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  1. Income, Money Ethic, Pay Satisfaction, Commitment, and Unethical Behavior: Is the Love of Money the Root of Evil for Hong Kong Employees? [REVIEW]Thomas Li-Ping Tang & Randy K. Chiu - 2003 - Journal of Business Ethics 46 (1):13 - 30.
    This study examines a model involving income, the love of money, pay satisfaction, organizational commitment, job changes, and unethical behavior among 211 full-time employees in Hong Kong, China. Direct paths suggested that the love of money was related to unethical behavior, but income (money) was not. Indirect paths showed that income was negatively related to the love of money that, in turn, was negatively related to pay satisfaction that, in turn, was negatively associated with unethical behavior. Pay satisfaction was positively (...)
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  2. Ethical Judgment and Whistleblowing Intention: Examining the Moderating Role of Locus of Control. [REVIEW]Randy K. Chiu - 2003 - Journal of Business Ethics 43 (1-2):65-74.
    The growing body of whistleblowing literature includes many studies that have attempted to identify the individual level antecedents of whistleblowing behavior. However, cross-cultural differences in perceptions of the ethicality of whistleblowing affect the judgment of whistleblowing intention. This study ascertains how Chinese managers/professionals decide to blow the whistle in terms of their locus of control and subjective judgment regarding the intention of whistleblowing. Hypotheses that are derived from these speculations are tested with data on Chinese managers and professionals. Statistical analysis (...)
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    CEO Ethical Leadership and Corporate Social Responsibility: A Moderated Mediation Model.Long-Zeng Wu, Ho Kwong Kwan, Frederick Hong-kit Yim, Randy K. Chiu & Xiaogang He - 2015 - Journal of Business Ethics 130 (4):819-831.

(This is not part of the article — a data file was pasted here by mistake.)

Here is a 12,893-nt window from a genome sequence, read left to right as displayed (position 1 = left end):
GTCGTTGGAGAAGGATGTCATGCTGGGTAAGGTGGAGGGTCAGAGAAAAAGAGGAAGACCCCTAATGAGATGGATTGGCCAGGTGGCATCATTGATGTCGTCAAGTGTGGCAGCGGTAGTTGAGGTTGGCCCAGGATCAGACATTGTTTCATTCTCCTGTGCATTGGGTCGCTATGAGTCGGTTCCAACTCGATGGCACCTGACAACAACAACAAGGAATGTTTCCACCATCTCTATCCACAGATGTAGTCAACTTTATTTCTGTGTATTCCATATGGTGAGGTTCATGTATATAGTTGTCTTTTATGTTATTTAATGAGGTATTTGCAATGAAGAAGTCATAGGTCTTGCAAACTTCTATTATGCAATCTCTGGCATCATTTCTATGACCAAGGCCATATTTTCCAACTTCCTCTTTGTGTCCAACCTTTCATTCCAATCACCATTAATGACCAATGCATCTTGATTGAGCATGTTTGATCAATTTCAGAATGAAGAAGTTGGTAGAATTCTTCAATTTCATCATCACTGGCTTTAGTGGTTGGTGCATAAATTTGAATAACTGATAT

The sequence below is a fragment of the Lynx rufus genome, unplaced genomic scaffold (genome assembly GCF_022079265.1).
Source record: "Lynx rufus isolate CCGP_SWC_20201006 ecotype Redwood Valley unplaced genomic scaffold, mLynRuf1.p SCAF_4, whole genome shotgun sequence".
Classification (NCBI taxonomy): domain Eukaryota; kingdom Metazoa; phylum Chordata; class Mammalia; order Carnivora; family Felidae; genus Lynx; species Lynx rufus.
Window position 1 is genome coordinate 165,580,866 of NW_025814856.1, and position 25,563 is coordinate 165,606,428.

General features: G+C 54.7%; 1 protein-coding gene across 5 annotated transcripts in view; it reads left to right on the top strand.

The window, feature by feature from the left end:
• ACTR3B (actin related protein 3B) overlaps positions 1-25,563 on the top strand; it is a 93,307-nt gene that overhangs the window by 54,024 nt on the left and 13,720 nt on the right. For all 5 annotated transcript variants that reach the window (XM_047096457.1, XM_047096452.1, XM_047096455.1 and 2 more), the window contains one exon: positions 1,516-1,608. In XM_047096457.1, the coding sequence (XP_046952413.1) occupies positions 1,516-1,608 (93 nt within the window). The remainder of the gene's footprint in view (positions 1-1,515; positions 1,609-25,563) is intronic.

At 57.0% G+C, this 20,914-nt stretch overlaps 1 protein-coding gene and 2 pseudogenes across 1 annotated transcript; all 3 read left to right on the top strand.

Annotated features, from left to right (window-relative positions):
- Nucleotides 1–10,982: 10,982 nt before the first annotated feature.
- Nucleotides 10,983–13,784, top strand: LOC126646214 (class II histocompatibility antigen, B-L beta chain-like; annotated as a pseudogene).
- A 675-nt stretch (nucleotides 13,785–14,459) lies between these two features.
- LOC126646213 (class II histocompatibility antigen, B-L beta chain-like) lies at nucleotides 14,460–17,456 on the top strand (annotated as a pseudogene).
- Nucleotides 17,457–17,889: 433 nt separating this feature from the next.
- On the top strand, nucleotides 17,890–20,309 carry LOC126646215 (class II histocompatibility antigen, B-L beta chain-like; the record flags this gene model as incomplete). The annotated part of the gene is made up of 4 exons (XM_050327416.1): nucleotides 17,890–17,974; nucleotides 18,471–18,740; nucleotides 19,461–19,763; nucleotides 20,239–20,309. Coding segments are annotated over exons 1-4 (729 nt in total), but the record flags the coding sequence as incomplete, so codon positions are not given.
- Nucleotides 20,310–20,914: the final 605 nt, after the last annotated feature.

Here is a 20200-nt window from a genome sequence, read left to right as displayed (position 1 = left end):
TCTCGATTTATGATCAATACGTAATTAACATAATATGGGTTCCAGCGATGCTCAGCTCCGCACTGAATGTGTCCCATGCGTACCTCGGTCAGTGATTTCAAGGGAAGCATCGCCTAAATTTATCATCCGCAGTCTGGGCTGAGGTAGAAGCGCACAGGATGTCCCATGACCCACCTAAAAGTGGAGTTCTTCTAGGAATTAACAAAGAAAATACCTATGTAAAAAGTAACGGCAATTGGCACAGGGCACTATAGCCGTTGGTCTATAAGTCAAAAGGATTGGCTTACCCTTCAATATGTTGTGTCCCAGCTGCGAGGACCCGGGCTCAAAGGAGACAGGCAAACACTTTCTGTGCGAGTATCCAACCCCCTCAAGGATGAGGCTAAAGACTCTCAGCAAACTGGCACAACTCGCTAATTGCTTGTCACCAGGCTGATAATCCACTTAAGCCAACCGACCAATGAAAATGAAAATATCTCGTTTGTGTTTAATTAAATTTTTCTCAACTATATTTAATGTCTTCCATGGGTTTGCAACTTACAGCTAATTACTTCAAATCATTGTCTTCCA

This study examined the relationship between CEO ethical leadership and corporate social responsibility by focusing on the mediating role of organizational ethical culture and the moderating role of managerial discretion. Based on a sample of 242 domestic Chinese firms, we found that CEO ethical leadership positively influences corporate social responsibility via organizational ethical culture. In addition, moderated path analysis indicated that CEO founder status strengthens while firm size weakens the direct effect of CEO ethical leadership on organizational ethical culture and (...)
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    Work–Family Spillover and Crossover Effects of Sexual Harassment: The Moderating Role of Work–Home Segmentation Preference.Jie Xin, Shouming Chen, Ho Kwong Kwan, Randy K. Chiu & Frederick Hong-kit Yim - 2018 - Journal of Business Ethics 147 (3):619-629.
    This study examined the relationship between workplace sexual harassment as perceived by female employees and the family satisfaction of their husbands. It also considered the mediating roles of employees’ job tension and work-to-family conflict and the moderating role of employees’ work–home segmentation preference in this relationship. The results, based on data from 210 Chinese employee–spouse dyads collected at four time points, indicated that employees’ perceptions of sexual harassment were positively related to their job tension, which in turn increased WFC. Moreover, (...)
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    Hostile Attribution Bias and Negative Reciprocity Beliefs Exacerbate Incivility’s Effects on Interpersonal Deviance.Long-Zeng Wu, Haina Zhang, Randy K. Chiu, Ho Kwong Kwan & Xiaogang He - 2014 - Journal of Business Ethics 120 (2):189-199.
    The purpose of this study was to examine the moderating roles of hostile attribution bias and negative reciprocity beliefs in the relationship between workplace incivility, as perceived by employees, and their interpersonal deviance. Data were collected using a three-wave survey research design. Participants included 233 employees from a large manufacturing company in China. Hierarchical regression analyses were used to test the hypothesized relationships. Our study revealed that hostile attribution bias and negative reciprocity beliefs strengthened the positive relationship between workplace incivility (...)
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